http://www.cdc.gov/violenceprevention/youthviolence/schoolviolence/savd.html

Nicholas Carey
10-30-2015, 10:42 PM
May be you need to start teaching all kids that killing people is a bad thing, all of the time, by anyone.



When 1/2 the TV shows are about murders & most video games teach kids that killing has no consequences?

When a TV station gets hit with a $600k fine for showing a woman's breast for a few seconds during a football game & yet it's fine that another station at the exact same time has Arnold Schwarzenegger mowing down people with a machine gun?

My dad (WW2 combat vet) had a simple rule: no toy guns, period. Full-stop. The idea was you shouldn't learn to think of firearms as toys. He had no problem with learning to use firearms at a reasonable age.

These days, you'd have to extend that rule to cover video games, esp. 1st person shooters, movies, cable TV, etc. and good luck policing things when the sprouts are at their friends' houses.

Something has definitely changed. Contrary to the popular opinion, here in the USA, guns are far harder to obtain than they used to be (pre-'68, you could buy them by mail-order: now there's background checks, waiting periods, etc.). Yet people weren't doing the sort of mass murders that are now so common. Something has changed. What?

Lt. Col. David Grossman lays it out for you in his brilliant On Killing: The Psychological Cost of Learning to Kill in War and Society[ (http://www.goodreads.com/book/show/78127.On_Killing). Historically, so,divers are loathe to kill. In WW2, maybe 25% of US combatants would fire their weapons, or they'd fire and aim to miss. Post-WW2, the Pentagon started using operant conditioning and other techniques to overcome people's natural aversion to killing. By Vietnam, they'd gotten the percentage of soldiers willing to kill up to about 90%.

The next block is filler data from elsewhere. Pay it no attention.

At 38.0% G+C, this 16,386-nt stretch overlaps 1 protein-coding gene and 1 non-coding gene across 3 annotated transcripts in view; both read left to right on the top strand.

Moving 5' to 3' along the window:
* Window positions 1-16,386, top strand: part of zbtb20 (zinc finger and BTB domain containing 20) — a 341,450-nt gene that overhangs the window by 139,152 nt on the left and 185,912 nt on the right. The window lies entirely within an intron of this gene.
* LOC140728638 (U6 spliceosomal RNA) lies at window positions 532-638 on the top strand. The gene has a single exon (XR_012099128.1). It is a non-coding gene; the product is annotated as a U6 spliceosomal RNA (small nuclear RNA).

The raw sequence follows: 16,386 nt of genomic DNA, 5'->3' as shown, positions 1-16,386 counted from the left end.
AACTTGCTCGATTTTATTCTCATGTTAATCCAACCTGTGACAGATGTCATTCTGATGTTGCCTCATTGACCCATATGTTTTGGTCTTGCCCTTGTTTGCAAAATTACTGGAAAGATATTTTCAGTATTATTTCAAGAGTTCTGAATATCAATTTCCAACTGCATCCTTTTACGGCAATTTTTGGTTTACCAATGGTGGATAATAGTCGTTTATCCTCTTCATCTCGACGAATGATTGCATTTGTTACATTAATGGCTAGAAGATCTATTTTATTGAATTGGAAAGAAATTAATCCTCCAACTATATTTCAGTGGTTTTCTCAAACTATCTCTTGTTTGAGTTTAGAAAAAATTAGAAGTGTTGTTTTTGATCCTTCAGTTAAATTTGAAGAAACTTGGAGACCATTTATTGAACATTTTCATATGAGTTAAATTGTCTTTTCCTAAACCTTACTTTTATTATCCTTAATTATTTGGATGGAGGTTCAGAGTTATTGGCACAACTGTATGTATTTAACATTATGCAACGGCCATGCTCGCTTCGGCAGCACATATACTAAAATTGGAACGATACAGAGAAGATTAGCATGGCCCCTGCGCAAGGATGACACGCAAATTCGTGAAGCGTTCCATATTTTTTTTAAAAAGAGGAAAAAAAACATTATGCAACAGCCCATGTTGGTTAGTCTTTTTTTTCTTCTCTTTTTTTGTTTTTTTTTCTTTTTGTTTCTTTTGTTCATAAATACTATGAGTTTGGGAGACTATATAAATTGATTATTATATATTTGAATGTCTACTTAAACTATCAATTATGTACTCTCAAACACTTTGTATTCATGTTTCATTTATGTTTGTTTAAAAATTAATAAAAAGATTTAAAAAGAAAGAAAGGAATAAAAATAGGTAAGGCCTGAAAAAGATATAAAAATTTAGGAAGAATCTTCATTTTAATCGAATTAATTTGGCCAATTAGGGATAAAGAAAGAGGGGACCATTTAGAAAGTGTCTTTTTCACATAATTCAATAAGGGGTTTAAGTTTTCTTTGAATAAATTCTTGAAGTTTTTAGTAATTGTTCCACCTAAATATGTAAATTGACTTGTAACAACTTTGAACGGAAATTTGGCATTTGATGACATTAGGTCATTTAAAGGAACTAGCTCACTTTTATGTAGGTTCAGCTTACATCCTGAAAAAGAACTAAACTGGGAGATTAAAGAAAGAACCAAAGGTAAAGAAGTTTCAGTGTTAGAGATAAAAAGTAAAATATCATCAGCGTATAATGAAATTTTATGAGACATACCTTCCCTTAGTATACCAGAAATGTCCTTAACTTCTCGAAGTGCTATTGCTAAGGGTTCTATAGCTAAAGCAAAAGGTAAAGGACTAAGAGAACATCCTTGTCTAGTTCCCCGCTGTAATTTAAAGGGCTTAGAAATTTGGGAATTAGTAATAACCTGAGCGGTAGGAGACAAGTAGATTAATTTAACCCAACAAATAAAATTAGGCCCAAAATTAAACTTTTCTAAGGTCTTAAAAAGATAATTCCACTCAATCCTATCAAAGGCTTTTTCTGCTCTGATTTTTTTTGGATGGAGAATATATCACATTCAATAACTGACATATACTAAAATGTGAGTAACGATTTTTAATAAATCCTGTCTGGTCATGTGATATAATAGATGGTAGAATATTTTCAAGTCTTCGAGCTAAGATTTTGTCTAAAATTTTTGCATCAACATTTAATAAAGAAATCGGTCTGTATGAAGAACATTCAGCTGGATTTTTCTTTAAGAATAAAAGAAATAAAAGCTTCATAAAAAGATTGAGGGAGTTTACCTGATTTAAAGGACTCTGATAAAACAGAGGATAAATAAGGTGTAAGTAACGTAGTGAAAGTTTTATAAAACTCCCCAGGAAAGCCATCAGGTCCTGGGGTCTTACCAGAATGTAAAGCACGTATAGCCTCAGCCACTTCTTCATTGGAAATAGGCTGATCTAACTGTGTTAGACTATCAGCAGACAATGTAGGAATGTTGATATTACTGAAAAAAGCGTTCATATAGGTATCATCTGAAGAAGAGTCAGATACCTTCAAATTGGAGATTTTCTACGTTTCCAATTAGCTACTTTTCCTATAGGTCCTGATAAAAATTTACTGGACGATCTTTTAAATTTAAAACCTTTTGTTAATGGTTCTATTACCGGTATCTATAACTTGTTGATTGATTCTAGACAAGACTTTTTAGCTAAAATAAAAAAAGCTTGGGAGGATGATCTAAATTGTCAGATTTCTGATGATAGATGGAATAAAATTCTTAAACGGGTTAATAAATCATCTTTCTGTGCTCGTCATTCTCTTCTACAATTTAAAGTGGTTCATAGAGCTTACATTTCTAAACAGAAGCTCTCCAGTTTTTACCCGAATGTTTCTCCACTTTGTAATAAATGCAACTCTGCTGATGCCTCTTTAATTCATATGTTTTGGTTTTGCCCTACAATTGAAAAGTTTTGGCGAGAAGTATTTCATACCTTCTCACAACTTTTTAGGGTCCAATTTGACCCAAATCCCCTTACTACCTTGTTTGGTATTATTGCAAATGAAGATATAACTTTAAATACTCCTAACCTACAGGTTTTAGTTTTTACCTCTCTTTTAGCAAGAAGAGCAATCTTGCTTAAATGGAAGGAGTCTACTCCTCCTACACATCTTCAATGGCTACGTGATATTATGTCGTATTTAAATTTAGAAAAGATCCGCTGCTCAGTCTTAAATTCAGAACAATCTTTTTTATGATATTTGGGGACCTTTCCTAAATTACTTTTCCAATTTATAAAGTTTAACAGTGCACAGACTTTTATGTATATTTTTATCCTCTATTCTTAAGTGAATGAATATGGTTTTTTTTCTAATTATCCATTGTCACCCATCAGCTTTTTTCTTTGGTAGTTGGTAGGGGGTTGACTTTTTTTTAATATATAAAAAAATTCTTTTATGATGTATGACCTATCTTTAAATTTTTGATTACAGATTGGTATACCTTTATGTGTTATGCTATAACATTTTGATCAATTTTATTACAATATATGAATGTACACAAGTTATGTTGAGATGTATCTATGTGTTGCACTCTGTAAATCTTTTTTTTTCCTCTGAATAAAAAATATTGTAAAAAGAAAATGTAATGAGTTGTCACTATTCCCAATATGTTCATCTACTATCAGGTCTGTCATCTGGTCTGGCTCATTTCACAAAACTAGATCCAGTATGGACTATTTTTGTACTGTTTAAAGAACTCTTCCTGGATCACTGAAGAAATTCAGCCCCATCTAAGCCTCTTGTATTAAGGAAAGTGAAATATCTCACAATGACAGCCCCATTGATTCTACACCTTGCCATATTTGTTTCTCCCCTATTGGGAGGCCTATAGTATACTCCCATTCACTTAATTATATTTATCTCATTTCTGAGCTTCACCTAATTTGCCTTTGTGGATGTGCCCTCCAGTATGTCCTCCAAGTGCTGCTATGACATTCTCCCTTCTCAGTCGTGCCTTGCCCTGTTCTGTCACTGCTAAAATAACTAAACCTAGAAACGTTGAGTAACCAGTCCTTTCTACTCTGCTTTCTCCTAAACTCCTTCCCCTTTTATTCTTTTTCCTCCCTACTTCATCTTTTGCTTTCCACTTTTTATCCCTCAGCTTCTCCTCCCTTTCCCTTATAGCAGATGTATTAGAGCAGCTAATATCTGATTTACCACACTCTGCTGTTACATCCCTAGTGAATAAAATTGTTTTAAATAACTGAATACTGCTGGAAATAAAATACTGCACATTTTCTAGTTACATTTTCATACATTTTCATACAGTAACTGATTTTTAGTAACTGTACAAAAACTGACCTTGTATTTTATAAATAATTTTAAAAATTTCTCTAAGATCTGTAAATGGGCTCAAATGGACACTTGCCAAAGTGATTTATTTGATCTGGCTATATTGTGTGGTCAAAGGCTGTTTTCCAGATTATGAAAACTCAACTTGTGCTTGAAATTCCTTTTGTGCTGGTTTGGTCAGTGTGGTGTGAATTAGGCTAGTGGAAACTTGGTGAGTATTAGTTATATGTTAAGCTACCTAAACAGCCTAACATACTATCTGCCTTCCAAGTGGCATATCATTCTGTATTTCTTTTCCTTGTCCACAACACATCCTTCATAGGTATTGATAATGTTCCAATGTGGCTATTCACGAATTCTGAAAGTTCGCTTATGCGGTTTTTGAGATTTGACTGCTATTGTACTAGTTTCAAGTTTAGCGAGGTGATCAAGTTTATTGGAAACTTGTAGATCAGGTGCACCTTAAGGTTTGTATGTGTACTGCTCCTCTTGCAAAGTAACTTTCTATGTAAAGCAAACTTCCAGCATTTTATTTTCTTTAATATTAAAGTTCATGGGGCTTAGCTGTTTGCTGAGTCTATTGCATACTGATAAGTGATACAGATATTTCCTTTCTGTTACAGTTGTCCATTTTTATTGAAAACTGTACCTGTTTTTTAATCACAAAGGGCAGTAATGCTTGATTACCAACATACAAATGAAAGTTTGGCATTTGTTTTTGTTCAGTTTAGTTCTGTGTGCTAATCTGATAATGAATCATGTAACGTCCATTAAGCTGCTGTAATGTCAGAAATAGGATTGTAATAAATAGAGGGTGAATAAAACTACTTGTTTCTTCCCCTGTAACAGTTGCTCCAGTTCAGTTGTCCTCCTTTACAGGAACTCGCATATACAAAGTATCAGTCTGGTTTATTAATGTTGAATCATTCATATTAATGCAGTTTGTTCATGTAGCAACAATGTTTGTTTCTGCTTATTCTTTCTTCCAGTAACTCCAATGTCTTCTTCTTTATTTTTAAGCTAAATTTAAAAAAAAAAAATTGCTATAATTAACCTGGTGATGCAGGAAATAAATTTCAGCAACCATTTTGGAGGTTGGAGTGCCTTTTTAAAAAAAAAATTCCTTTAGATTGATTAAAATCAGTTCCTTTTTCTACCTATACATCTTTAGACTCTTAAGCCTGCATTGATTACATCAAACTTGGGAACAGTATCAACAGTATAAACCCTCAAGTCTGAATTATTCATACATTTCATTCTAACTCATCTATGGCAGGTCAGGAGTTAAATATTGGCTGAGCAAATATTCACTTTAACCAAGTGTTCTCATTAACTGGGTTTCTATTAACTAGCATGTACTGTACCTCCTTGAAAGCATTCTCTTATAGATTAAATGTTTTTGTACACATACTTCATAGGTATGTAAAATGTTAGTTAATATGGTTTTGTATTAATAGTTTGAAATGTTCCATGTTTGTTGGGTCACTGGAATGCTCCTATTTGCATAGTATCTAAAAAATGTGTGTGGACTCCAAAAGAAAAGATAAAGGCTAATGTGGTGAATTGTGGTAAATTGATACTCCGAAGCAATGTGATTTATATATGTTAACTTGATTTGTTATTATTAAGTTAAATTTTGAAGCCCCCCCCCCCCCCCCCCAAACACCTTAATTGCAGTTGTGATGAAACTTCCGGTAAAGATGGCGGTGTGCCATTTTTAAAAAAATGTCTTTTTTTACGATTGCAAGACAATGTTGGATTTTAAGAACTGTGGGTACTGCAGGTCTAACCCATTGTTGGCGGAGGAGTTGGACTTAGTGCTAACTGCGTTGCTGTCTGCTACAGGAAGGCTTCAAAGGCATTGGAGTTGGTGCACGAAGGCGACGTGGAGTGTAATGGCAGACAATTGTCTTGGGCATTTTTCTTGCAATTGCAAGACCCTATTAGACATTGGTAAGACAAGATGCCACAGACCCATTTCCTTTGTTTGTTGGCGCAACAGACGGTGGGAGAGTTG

He makes a good argument that 1st person shooter video games do a proper job of emulating the sort of operant conditioning used so successfully by the military to overcome the aversion to killing and ties that to the spate of mass murders and school shootings that began just before he published his book.

He carries his argument further in Stop Teaching Our Kids To Kill: A Call to Action Against TV, Movie & Video Game Violence (http://www.goodreads.com/book/show/18077877-stop-teaching-our-kids-to-kill-revised-and-updated-edition), which, I must admit, I have not read.

It's also worth noting that apparently a surprising number of the shooters involved in recent school shootings were on, had recently been on, various ADHD and ADD drugs. Many of which list "rage" and "anger" as side effects, especially when coming off or switching drugs, or when adjusting the dosage.



This book